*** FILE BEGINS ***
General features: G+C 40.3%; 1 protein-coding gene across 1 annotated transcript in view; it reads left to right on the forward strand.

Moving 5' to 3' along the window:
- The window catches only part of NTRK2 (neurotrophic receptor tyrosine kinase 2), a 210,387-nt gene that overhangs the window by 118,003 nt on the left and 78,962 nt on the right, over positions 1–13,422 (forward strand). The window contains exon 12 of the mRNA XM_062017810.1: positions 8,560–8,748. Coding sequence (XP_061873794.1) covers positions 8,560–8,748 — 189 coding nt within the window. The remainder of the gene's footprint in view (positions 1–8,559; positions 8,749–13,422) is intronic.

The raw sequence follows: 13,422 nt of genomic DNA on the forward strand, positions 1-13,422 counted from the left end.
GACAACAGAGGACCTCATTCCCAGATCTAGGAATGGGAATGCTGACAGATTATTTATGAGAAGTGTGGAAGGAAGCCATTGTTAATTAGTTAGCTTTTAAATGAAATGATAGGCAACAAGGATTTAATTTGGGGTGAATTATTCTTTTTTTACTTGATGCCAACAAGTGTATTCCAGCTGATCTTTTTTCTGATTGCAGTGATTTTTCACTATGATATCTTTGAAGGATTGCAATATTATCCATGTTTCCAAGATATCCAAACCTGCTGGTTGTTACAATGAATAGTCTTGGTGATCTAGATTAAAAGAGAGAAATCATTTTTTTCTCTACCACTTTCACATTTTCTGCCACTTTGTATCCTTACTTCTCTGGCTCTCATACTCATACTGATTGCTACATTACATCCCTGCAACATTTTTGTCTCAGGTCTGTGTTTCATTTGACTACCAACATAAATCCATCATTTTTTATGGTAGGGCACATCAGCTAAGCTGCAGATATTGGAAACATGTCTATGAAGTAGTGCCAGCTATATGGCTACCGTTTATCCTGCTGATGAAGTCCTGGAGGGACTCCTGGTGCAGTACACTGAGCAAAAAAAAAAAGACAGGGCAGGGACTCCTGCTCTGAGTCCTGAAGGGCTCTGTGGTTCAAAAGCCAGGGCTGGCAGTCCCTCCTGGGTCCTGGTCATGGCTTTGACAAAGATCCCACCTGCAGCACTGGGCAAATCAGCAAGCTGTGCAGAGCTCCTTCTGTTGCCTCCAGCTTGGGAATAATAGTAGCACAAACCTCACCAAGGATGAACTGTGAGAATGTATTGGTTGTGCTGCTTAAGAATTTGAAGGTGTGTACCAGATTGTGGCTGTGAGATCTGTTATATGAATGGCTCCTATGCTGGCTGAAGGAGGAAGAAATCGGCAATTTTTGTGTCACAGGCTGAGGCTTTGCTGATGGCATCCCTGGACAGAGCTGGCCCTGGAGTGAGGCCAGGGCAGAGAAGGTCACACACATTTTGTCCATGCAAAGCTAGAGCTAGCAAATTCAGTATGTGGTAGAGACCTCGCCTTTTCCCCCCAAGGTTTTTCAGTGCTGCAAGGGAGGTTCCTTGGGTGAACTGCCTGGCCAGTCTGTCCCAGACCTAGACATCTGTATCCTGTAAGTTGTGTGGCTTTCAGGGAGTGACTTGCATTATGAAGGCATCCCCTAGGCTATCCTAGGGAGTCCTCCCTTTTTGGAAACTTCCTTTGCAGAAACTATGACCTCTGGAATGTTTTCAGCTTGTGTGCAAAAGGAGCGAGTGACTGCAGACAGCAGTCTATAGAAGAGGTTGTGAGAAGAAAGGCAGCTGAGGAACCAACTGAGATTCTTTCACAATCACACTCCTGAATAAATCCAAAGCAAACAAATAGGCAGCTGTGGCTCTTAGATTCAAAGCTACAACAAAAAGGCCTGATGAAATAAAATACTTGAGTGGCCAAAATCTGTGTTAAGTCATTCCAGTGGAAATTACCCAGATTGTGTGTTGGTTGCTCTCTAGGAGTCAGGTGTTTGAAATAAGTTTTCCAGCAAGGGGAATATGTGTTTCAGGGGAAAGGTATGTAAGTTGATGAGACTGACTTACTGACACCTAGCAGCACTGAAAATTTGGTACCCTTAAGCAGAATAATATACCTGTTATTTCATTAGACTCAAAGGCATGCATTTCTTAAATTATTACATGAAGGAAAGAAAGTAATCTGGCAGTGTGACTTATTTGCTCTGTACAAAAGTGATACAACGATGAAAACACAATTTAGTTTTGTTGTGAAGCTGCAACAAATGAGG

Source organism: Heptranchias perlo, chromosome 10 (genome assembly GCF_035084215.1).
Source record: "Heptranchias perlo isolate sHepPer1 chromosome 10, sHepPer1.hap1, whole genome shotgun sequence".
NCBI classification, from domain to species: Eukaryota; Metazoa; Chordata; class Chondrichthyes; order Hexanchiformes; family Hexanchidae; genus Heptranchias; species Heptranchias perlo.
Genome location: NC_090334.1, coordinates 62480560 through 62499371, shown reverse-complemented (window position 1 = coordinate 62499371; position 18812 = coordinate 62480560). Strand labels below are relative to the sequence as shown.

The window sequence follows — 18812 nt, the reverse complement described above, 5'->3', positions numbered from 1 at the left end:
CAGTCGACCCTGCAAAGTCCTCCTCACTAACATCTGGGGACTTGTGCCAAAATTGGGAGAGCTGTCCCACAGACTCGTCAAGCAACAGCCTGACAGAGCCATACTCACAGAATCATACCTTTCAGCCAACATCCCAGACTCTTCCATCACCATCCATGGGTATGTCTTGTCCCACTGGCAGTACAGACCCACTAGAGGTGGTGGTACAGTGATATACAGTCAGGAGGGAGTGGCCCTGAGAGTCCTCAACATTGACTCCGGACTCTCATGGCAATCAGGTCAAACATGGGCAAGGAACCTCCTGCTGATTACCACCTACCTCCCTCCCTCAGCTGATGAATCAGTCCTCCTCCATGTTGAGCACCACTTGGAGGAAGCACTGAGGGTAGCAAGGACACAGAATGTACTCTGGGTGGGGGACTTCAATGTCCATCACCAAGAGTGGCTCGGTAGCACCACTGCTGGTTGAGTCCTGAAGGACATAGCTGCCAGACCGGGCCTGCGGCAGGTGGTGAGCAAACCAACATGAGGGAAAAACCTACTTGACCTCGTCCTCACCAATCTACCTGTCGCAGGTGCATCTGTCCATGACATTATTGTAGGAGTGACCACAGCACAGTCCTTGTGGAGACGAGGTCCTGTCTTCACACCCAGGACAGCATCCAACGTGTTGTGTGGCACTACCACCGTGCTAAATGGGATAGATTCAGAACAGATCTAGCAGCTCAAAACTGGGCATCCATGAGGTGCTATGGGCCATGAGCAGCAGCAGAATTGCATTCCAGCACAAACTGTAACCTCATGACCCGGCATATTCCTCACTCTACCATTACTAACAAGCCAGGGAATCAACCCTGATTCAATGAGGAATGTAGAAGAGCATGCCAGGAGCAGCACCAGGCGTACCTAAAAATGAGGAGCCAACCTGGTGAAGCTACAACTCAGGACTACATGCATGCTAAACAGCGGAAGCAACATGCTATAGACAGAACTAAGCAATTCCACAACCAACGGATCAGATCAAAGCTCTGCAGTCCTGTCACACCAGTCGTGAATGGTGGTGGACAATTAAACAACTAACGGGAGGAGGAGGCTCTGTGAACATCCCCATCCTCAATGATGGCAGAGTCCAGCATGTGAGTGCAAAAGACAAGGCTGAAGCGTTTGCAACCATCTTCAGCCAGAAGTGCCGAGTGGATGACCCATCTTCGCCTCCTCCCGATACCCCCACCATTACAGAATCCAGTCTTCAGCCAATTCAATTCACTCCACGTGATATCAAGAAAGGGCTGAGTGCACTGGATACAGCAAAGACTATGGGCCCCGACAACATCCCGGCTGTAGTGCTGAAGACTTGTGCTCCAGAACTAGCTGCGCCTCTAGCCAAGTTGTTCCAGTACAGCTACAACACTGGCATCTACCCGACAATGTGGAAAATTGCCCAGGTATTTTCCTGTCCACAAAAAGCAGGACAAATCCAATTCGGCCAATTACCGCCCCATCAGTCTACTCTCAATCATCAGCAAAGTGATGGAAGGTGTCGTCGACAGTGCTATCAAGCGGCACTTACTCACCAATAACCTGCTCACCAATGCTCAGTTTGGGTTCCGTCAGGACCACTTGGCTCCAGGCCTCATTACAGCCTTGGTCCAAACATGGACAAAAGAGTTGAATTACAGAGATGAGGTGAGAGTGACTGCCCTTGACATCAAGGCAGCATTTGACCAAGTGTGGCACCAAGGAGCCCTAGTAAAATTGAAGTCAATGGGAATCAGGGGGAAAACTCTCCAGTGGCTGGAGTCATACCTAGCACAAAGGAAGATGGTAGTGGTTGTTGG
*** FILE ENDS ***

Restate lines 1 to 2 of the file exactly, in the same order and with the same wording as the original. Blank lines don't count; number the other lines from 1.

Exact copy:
General features: G+C 40.3%; 1 protein-coding gene across 1 annotated transcript in view; it reads left to right on the forward strand.

Moving 5' to 3' along the window: